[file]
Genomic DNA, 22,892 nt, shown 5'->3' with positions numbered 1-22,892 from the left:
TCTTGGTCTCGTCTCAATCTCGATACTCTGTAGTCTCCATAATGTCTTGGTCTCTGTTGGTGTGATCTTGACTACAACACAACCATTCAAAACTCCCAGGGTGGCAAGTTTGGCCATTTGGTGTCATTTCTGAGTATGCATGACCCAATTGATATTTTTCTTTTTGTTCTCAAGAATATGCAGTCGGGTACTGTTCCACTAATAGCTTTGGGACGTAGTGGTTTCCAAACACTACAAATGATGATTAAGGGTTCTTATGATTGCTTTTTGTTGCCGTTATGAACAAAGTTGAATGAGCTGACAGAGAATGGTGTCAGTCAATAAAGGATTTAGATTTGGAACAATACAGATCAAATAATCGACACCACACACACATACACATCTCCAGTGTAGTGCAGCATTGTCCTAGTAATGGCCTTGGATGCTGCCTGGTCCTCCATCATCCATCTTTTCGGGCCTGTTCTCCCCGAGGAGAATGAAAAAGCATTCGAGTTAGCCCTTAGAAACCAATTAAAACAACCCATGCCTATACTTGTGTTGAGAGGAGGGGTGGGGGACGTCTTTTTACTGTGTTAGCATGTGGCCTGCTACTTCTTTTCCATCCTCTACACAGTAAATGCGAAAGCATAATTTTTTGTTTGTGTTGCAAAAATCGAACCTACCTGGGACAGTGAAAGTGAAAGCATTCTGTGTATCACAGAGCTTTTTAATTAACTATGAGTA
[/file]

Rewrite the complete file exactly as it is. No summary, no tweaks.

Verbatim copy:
Genomic DNA, 22,892 nt, shown 5'->3' with positions numbered 1-22,892 from the left:
TCTTGGTCTCGTCTCAATCTCGATACTCTGTAGTCTCCATAATGTCTTGGTCTCTGTTGGTGTGATCTTGACTACAACACAACCATTCAAAACTCCCAGGGTGGCAAGTTTGGCCATTTGGTGTCATTTCTGAGTATGCATGACCCAATTGATATTTTTCTTTTTGTTCTCAAGAATATGCAGTCGGGTACTGTTCCACTAATAGCTTTGGGACGTAGTGGTTTCCAAACACTACAAATGATGATTAAGGGTTCTTATGATTGCTTTTTGTTGCCGTTATGAACAAAGTTGAATGAGCTGACAGAGAATGGTGTCAGTCAATAAAGGATTTAGATTTGGAACAATACAGATCAAATAATCGACACCACACACACATACACATCTCCAGTGTAGTGCAGCATTGTCCTAGTAATGGCCTTGGATGCTGCCTGGTCCTCCATCATCCATCTTTTCGGGCCTGTTCTCCCCGAGGAGAATGAAAAAGCATTCGAGTTAGCCCTTAGAAACCAATTAAAACAACCCATGCCTATACTTGTGTTGAGAGGAGGGGTGGGGGACGTCTTTTTACTGTGTTAGCATGTGGCCTGCTACTTCTTTTCCATCCTCTACACAGTAAATGCGAAAGCATAATTTTTTGTTTGTGTTGCAAAAATCGAACCTACCTGGGACAGTGAAAGTGAAAGCATTCTGTGTATCACAGAGCTTTTTAATTAACTATGAGTA